That’s the question I ask my grade-school son when I see him walking or jumping on the sofa. That may seem an odd parenting choice, but there’s a big reason I do it, and it has to do with Aristotle.
Professor Michael Sandel asks a provocative question: if the finest Stradivarius violin in the world is up for auction, and two people are bidding for it, who would it more justly go to: the richest person in the world, who wants to put it on display, or the best violinist in the world, who wants to play it?
I’d guess most people would say that the richest person should get it if they offer the most money. And people are probably right that the law should let the violin go to who pays the most, and not try to meddle in who deserves it based on merit, or based on how they’re planning to use it. But that doesn’t tell us whether it’s right morally for things to turn out that way.
If you disagree, consider: What if the richest person wanted to buy the violin not in order to display it, but in order to publicly burn it? Doesn’t that just seem wrong?
There are different ways we can get at that moral question, some of them looking for a rule or principle against destroying things, and others imagining how people would miss out on beautiful music if a great violin were destroyed. But Aristotle gives a third approach that I happen to love: asking what a violin is for. It is for making music, and surely the best thing that can happen is for a wonderful musician to use it for its purpose.
This principle has lots of uses. Facebook is a great tool when it is for keeping up with friends and family, and a lousy tool for trying to change other people’s minds about political issues. Science is a wonderful tool for understanding how the world works, but deficient if it’s expected to explain the meaning of life.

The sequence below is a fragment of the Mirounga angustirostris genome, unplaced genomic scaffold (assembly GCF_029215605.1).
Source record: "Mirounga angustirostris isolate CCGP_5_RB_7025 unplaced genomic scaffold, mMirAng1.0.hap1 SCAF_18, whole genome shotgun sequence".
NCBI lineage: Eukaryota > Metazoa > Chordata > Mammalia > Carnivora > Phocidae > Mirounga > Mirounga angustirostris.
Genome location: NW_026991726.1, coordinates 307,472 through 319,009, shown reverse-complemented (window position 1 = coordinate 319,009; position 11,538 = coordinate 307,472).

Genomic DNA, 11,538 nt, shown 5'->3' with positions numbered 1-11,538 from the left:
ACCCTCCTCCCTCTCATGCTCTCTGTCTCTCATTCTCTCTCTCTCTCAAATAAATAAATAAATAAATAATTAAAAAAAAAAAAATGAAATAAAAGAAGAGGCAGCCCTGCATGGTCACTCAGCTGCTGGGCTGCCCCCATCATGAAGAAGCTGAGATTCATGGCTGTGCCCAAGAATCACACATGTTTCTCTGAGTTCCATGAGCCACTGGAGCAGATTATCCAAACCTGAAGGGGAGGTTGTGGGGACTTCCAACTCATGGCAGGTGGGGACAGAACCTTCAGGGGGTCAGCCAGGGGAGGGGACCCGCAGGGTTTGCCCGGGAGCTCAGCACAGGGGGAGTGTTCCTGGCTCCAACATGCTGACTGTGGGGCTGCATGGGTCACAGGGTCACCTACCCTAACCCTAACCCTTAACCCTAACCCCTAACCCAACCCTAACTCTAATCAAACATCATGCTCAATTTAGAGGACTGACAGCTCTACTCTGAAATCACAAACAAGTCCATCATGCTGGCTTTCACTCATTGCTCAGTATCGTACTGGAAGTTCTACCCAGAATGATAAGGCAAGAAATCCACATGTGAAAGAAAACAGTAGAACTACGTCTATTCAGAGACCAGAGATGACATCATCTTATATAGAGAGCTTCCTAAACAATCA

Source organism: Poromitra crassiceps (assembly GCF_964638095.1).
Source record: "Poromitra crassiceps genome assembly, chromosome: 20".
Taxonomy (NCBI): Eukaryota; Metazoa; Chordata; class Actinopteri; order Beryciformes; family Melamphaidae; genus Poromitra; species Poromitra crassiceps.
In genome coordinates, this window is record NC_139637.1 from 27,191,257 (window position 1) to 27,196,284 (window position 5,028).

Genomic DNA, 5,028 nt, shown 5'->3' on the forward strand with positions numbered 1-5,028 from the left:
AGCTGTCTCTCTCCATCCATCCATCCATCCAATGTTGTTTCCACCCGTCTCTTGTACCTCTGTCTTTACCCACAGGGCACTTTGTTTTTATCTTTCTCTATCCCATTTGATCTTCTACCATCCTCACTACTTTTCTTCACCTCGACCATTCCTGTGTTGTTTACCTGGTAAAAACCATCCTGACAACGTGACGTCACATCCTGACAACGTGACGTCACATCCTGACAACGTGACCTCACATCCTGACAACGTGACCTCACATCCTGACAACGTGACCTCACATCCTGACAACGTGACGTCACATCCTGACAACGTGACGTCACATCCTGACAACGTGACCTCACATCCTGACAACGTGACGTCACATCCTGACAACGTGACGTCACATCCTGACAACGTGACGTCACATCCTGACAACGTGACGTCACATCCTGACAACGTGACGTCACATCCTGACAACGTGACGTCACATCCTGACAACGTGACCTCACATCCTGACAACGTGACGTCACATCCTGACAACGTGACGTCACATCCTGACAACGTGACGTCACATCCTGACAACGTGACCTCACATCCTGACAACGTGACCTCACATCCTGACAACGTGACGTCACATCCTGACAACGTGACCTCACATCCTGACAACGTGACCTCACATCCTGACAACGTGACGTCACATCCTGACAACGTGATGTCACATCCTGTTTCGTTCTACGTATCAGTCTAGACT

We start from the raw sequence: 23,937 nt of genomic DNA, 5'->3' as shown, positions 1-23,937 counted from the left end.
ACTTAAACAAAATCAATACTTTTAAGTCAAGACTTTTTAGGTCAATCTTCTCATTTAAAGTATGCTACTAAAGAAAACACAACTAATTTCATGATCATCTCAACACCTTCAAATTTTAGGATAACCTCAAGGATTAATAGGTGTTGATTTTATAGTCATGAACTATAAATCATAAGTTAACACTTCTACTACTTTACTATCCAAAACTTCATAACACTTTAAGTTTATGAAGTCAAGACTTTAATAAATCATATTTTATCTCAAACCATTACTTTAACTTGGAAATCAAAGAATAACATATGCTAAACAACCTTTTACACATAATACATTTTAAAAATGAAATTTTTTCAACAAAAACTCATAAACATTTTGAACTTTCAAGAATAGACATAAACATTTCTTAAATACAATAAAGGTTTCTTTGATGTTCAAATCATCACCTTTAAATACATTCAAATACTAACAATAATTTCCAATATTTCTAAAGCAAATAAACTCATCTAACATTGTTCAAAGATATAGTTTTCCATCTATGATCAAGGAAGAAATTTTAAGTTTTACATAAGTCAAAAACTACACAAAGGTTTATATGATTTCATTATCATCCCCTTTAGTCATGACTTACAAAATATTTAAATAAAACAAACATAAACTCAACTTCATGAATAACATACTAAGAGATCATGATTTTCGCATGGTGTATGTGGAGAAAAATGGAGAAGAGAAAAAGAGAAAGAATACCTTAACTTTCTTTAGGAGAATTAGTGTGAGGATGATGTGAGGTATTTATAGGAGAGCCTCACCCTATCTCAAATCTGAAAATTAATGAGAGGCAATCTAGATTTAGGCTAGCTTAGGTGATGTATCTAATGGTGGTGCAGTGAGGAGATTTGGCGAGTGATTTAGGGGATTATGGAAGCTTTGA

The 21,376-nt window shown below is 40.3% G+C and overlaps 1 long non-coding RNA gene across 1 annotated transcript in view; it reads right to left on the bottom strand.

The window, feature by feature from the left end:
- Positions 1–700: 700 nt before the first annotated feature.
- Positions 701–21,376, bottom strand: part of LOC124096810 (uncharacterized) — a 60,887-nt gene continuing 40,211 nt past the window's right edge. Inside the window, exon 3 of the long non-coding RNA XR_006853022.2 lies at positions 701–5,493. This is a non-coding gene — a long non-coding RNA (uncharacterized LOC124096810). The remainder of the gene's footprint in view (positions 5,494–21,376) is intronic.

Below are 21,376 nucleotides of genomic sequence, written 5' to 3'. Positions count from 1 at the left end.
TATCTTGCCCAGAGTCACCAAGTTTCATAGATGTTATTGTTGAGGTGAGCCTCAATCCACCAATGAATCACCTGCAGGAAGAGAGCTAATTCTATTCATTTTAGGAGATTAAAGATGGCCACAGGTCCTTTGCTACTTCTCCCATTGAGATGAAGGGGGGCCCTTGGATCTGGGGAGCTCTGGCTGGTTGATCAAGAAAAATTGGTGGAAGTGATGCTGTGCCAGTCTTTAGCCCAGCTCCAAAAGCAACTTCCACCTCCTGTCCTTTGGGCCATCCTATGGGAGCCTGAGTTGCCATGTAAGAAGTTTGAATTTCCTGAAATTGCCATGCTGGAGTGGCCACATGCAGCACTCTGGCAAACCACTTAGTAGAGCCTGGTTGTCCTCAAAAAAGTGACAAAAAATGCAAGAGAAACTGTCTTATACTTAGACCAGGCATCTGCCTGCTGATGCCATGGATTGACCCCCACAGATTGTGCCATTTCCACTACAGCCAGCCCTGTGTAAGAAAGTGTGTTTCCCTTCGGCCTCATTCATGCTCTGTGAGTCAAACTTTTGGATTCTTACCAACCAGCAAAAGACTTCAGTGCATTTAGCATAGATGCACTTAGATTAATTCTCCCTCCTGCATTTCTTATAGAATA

Or with parenting: when teaching young adults about sex, you can gives rules because “God says so” or warn against STDs or pregnancy. But consider the power of also talking about what sex is for, and teaching your teens to behave accordingly. Or if you’re explaining to your kids why they need to do school, you could tell them “that’s what we do in our family,” or that it will help them get a job. But consider the power of telling them that they have a purpose as well, that they are for something, and that education will help them grow into strong, knowledgeable, good, and Godly people–so they can live out all the parts of whatever their purpose turns out to be.
I will admit the sofa example is silly. I want my son to see that the purpose of the sofa is for sitting on, but of course a sofa can be for somersaults and playing at times as well.
But my real goal is to prime my kids to see the world in a certain way, that asking what something is for is one great piece of making good decisions.